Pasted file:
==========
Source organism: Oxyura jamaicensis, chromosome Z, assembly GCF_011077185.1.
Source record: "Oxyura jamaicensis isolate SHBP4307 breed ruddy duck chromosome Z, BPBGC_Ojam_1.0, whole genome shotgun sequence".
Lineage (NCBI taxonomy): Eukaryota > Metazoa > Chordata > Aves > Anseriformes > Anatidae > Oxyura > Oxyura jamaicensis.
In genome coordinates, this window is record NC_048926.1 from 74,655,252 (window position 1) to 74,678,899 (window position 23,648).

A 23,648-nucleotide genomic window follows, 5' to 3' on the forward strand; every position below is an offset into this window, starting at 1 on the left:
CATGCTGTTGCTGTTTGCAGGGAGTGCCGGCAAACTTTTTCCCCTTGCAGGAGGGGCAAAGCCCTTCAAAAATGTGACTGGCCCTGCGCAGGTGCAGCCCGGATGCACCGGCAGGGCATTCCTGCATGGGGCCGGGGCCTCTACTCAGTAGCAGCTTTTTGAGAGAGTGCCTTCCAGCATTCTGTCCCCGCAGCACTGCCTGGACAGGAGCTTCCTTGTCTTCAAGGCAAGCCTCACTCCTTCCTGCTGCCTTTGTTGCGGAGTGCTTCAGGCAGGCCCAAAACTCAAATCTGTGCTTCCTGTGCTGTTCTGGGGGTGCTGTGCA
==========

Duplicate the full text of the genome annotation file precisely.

Source organism: Oxyura jamaicensis, chromosome Z, assembly GCF_011077185.1.
Source record: "Oxyura jamaicensis isolate SHBP4307 breed ruddy duck chromosome Z, BPBGC_Ojam_1.0, whole genome shotgun sequence".
Lineage (NCBI taxonomy): Eukaryota > Metazoa > Chordata > Aves > Anseriformes > Anatidae > Oxyura > Oxyura jamaicensis.
In genome coordinates, this window is record NC_048926.1 from 74,655,252 (window position 1) to 74,678,899 (window position 23,648).

A 23,648-nucleotide genomic window follows, 5' to 3' on the forward strand; every position below is an offset into this window, starting at 1 on the left:
CATGCTGTTGCTGTTTGCAGGGAGTGCCGGCAAACTTTTTCCCCTTGCAGGAGGGGCAAAGCCCTTCAAAAATGTGACTGGCCCTGCGCAGGTGCAGCCCGGATGCACCGGCAGGGCATTCCTGCATGGGGCCGGGGCCTCTACTCAGTAGCAGCTTTTTGAGAGAGTGCCTTCCAGCATTCTGTCCCCGCAGCACTGCCTGGACAGGAGCTTCCTTGTCTTCAAGGCAAGCCTCACTCCTTCCTGCTGCCTTTGTTGCGGAGTGCTTCAGGCAGGCCCAAAACTCAAATCTGTGCTTCCTGTGCTGTTCTGGGGGTGCTGTGCA